In celebration of the final weekend of this exhibition, Kara Walker: Cut to the Quick will be on view for free through January 16.
Learn About the Exhibition »
by Molly Donnermeyer
If you visit the Mary R. Schiff Library and Archives during the month of July, you will be able to see some of the rare books from our collection that depict highly colorful and detailed drawings of flowers from nature. Included is M.P. Vernuil’s Etude de la Plante published in 1903. Vernuil was a French artist and decorator in the Art Nouveau movement. His daring, floral designs appeared on ceramic tiles, wallpapers, and other textiles used for decorating. On display, you can also view a volume from the 1800s entitled Grammaire de l’ornement featuring color lithographs depicting various styles of adornment from around the world. Many of the styles featured are derived from patterns existing in nature, and are reminiscent of blossoming flowers, leaves, curling vines, spirals, and many other shapes.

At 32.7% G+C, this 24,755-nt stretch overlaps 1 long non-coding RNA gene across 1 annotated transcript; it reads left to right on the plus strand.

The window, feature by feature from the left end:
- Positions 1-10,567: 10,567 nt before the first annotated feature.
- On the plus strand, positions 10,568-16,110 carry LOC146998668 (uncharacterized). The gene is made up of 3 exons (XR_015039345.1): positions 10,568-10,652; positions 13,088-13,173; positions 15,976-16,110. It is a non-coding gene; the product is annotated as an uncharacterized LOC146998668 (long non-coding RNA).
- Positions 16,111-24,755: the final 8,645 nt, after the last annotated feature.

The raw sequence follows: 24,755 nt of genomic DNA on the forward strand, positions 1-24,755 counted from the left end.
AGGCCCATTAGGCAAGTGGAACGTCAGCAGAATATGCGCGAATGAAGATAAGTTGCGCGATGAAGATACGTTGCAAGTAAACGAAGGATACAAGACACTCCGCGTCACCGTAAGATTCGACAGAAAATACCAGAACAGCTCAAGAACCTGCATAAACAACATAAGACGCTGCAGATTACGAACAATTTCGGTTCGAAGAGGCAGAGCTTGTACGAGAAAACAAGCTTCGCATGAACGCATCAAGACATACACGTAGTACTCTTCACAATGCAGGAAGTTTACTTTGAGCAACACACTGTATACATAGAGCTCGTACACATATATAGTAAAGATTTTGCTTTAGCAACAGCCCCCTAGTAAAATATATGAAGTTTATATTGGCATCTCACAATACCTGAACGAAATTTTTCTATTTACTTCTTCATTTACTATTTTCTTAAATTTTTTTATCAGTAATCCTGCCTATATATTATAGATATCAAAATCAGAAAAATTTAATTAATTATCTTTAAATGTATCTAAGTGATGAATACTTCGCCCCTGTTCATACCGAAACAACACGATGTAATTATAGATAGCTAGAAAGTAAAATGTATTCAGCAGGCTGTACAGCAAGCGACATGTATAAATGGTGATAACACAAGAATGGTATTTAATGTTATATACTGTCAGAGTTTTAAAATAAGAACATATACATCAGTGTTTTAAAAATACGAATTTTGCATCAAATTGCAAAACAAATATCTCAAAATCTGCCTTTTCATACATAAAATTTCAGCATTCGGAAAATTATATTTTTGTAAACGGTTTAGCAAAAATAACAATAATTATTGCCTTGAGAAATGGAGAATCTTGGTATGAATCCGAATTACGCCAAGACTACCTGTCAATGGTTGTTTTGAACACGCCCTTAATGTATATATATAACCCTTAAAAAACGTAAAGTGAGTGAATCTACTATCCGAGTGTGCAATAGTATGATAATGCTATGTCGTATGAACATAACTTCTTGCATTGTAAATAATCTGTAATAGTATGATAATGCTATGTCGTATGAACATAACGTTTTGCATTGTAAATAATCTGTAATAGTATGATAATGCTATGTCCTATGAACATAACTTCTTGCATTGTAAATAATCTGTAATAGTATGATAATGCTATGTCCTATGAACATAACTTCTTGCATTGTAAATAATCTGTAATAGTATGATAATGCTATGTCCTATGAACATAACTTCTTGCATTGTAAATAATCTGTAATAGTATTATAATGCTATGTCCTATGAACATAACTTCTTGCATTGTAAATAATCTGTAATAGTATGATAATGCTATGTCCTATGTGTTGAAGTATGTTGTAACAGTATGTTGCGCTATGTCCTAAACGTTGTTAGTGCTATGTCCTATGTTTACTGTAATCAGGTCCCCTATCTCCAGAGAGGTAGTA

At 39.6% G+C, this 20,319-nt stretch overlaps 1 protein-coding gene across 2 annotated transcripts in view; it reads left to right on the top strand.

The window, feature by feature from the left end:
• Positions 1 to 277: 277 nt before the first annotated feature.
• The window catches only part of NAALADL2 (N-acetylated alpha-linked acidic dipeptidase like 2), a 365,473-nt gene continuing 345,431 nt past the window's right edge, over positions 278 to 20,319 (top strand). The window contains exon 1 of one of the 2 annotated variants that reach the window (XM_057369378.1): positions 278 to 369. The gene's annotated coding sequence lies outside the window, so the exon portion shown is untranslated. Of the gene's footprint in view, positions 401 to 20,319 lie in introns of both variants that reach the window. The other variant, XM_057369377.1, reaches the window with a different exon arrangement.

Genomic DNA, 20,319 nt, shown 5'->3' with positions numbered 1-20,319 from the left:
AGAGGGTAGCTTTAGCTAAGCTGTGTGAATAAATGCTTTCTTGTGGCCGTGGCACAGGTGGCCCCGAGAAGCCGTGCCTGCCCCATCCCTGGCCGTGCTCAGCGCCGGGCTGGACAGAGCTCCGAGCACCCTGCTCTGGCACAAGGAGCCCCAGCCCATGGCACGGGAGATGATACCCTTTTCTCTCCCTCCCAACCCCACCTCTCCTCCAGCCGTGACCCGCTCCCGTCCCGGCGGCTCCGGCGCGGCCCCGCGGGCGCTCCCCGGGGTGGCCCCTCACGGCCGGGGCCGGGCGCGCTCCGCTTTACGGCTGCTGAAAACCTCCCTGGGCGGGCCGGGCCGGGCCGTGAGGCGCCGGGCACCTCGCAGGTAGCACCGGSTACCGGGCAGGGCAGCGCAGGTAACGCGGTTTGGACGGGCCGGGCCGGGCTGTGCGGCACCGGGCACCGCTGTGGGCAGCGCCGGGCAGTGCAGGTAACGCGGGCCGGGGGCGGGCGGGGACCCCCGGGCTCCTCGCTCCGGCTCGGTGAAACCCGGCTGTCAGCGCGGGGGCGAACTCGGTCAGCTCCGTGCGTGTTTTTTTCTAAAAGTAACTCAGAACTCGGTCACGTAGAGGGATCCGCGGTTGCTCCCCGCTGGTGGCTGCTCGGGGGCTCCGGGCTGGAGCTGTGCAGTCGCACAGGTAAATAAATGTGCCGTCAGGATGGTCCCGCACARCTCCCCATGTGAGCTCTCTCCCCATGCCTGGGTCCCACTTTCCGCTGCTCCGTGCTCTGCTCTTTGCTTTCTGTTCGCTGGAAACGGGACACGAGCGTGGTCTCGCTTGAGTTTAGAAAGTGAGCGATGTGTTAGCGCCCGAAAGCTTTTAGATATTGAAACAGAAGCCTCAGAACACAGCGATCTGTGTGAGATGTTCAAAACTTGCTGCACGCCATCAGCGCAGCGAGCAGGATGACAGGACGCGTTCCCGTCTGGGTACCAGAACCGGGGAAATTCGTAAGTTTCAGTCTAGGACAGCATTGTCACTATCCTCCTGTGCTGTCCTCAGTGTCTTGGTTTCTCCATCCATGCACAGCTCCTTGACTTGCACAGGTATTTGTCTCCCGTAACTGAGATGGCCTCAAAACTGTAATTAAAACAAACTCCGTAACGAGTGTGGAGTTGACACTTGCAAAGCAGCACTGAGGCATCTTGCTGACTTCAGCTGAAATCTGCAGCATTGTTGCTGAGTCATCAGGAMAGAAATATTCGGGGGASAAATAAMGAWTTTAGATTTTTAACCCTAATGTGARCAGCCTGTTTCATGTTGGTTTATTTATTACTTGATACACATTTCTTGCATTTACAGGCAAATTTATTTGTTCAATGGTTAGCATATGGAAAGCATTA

Artists and designers have been fascinated by nature through the ages. They return again and again to the beauty and intricate patterns and shapes that occur in the world that surrounds us. These patterns, both organic and geometric, can be more than just pretty decoration, they draw the viewer in and delight the eye. Artists such Anila Quayyum Agha, whose installation, All The Flowers Are For Me (Red), is currently on view at CAM, draws upon naturally occurring floral motifs to create a geometric pattern, resulting in a space-altering experience.
What is it about flowers and plants that continues to fascinate us? To make us bring the outside in? We use plants and flowers to decorate our homes, and to mark special occasions. What flowers and plants would you use to decorate your home or garden?
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